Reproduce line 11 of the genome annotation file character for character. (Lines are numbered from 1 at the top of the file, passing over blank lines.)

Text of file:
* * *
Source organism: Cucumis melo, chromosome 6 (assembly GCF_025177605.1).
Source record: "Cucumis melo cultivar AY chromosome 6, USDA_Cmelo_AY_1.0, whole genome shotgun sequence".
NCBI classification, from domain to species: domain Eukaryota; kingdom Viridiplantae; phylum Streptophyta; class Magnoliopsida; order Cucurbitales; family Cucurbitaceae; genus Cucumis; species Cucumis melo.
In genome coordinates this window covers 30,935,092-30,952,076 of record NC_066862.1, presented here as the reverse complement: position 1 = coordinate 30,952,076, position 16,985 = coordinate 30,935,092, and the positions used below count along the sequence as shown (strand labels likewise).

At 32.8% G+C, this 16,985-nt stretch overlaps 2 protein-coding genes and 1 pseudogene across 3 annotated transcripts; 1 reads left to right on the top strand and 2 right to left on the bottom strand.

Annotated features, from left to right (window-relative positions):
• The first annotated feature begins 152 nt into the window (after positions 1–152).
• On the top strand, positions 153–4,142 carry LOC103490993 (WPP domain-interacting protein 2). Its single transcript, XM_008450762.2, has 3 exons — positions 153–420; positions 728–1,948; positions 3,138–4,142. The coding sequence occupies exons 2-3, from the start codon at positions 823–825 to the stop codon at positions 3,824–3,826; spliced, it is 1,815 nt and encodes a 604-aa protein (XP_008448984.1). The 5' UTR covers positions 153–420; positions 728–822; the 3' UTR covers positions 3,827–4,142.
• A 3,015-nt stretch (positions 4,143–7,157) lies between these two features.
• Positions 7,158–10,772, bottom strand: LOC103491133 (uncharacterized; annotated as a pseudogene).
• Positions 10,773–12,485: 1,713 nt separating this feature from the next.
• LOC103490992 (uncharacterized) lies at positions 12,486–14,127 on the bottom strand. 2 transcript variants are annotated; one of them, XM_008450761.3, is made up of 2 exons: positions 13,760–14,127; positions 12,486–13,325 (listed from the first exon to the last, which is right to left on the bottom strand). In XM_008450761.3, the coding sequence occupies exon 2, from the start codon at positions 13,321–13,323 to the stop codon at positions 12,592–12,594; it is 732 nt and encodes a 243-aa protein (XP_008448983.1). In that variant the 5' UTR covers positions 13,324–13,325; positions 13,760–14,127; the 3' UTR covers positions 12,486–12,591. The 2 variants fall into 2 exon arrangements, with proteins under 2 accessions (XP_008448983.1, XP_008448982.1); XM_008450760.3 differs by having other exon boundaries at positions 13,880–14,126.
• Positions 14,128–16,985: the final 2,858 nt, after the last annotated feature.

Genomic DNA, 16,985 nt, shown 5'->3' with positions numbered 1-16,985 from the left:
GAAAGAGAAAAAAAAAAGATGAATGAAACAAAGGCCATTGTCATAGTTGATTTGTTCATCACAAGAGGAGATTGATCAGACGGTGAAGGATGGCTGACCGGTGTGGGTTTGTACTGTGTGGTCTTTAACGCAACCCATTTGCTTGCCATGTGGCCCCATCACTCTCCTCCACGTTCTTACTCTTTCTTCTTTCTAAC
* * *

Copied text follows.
• Positions 10,773–12,485: 1,713 nt separating this feature from the next.